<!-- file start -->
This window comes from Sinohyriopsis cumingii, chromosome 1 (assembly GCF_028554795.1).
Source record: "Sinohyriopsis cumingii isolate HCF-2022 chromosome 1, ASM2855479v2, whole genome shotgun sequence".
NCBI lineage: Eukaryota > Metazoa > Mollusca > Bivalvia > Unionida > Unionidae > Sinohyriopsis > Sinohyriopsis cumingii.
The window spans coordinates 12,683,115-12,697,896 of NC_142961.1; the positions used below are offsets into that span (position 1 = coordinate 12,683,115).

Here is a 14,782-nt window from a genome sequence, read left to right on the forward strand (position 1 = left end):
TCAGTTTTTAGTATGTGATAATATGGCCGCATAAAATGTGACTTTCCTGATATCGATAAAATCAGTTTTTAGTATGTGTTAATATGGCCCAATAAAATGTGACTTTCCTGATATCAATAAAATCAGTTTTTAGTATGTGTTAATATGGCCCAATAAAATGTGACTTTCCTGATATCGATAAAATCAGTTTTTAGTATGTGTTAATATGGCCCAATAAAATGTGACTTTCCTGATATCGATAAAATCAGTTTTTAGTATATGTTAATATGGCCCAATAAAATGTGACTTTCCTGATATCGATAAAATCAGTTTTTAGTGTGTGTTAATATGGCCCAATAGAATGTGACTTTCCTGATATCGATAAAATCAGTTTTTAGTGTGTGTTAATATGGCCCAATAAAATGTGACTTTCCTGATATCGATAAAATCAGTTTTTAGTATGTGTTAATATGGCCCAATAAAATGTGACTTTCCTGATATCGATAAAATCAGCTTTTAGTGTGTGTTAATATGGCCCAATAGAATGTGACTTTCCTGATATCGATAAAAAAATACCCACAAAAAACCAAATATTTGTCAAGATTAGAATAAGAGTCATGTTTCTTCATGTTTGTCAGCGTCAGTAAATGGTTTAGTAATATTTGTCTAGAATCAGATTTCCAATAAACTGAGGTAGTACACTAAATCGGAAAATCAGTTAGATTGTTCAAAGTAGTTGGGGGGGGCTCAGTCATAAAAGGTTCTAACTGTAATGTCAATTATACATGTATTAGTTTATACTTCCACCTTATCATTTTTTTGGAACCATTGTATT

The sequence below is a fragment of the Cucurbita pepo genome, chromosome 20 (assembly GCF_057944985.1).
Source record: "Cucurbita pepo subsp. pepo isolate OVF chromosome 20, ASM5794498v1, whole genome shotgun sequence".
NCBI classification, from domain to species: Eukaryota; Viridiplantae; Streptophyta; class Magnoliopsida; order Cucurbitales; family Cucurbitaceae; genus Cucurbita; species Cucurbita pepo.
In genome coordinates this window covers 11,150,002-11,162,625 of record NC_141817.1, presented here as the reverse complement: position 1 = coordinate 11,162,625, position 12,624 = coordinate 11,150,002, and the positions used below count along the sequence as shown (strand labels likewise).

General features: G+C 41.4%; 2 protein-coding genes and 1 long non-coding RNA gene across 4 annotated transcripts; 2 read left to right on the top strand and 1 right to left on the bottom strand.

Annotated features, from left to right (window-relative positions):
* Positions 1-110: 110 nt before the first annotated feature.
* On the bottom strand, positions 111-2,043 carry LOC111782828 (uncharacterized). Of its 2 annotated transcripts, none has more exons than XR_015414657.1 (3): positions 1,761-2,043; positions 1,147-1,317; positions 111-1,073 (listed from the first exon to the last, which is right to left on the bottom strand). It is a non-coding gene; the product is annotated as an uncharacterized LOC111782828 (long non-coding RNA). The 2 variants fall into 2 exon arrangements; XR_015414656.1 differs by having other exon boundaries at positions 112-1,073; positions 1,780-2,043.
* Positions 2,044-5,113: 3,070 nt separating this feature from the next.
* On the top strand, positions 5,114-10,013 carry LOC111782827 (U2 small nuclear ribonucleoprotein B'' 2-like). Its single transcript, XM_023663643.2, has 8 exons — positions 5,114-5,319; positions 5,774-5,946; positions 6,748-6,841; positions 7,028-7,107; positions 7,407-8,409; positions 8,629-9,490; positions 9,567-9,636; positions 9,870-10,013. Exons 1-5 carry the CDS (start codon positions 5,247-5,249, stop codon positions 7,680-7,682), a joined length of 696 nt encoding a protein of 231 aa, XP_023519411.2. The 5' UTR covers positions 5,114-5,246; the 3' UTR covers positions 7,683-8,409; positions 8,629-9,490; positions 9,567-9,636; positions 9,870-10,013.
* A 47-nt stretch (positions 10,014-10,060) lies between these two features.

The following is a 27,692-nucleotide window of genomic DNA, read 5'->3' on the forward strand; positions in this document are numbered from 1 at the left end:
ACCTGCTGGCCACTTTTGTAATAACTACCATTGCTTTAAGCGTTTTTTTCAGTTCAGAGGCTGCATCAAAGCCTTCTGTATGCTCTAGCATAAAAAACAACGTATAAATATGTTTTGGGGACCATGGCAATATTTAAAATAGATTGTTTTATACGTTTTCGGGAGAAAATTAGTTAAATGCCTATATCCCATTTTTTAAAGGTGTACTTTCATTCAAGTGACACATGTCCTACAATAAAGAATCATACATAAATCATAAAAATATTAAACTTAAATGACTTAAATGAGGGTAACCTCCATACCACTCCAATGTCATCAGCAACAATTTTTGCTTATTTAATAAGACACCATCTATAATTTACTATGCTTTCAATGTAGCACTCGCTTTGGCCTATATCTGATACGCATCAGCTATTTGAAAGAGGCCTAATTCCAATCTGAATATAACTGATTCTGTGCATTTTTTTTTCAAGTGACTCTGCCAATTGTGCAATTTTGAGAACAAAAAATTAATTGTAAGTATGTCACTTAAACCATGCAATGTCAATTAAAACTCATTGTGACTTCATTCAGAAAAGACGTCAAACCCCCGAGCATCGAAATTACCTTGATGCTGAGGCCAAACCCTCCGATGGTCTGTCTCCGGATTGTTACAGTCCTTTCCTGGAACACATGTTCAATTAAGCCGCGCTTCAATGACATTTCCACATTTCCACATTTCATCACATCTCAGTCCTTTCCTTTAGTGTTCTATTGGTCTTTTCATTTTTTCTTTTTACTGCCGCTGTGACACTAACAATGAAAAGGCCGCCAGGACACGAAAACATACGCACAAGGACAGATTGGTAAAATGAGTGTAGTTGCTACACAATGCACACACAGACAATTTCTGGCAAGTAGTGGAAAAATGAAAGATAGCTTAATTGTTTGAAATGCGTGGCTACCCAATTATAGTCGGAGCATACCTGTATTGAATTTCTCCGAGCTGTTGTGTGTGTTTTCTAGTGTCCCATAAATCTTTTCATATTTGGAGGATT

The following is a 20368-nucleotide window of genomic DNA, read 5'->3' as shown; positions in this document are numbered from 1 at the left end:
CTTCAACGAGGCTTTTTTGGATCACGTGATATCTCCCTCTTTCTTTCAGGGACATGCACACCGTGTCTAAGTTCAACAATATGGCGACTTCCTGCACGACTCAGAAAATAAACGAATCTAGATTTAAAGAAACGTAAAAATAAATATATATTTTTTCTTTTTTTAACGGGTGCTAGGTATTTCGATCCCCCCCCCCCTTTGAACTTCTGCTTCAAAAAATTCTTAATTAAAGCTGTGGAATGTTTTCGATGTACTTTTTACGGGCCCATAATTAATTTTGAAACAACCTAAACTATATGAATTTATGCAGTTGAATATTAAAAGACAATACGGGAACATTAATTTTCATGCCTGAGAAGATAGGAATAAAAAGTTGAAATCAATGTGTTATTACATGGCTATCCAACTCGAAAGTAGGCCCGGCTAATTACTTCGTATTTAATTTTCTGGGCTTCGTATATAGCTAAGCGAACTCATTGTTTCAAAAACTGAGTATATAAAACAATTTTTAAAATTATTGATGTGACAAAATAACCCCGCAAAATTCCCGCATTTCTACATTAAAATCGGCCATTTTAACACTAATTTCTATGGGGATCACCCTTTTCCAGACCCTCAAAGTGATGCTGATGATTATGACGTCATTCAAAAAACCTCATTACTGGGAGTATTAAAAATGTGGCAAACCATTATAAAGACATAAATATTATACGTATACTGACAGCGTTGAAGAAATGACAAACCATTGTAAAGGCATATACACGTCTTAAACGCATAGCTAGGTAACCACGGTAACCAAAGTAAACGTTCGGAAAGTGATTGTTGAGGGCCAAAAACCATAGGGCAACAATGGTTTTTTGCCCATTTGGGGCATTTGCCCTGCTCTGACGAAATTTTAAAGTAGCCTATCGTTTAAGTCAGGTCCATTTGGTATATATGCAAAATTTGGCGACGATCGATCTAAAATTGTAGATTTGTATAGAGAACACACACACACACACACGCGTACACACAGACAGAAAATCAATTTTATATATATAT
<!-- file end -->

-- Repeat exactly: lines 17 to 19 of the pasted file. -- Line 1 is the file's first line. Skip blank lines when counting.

* A 47-nt stretch (positions 10,014-10,060) lies between these two features.

The following is a 27,692-nucleotide window of genomic DNA, read 5'->3' on the forward strand; positions in this document are numbered from 1 at the left end:
ACCTGCTGGCCACTTTTGTAATAACTACCATTGCTTTAAGCGTTTTTTTCAGTTCAGAGGCTGCATCAAAGCCTTCTGTATGCTCTAGCATAAAAAACAACGTATAAATATGTTTTGGGGACCATGGCAATATTTAAAATAGATTGTTTTATACGTTTTCGGGAGAAAATTAGTTAAATGCCTATATCCCATTTTTTAAAGGTGTACTTTCATTCAAGTGACACATGTCCTACAATAAAGAATCATACATAAATCATAAAAATATTAAACTTAAATGACTTAAATGAGGGTAACCTCCATACCACTCCAATGTCATCAGCAACAATTTTTGCTTATTTAATAAGACACCATCTATAATTTACTATGCTTTCAATGTAGCACTCGCTTTGGCCTATATCTGATACGCATCAGCTATTTGAAAGAGGCCTAATTCCAATCTGAATATAACTGATTCTGTGCATTTTTTTTTCAAGTGACTCTGCCAATTGTGCAATTTTGAGAACAAAAAATTAATTGTAAGTATGTCACTTAAACCATGCAATGTCAATTAAAACTCATTGTGACTTCATTCAGAAAAGACGTCAAACCCCCGAGCATCGAAATTACCTTGATGCTGAGGCCAAACCCTCCGATGGTCTGTCTCCGGATTGTTACAGTCCTTTCCTGGAACACATGTTCAATTAAGCCGCGCTTCAATGACATTTCCACATTTCCACATTTCATCACATCTCAGTCCTTTCCTTTAGTGTTCTATTGGTCTTTTCATTTTTTCTTTTTACTGCCGCTGTGACACTAACAATGAAAAGGCCGCCAGGACACGAAAACATACGCACAAGGACAGATTGGTAAAATGAGTGTAGTTGCTACACAATGCACACACAGACAATTTCTGGCAAGTAGTGGAAAAATGAAAGATAGCTTAATTGTTTGAAATGCGTGGCTACCCAATTATAGTCGGAGCATACCTGTATTGAATTTCTCCGAGCTGTTGTGTGTGTTTTCTAGTGTCCCATAAATCTTTTCATATTTGGAGGATT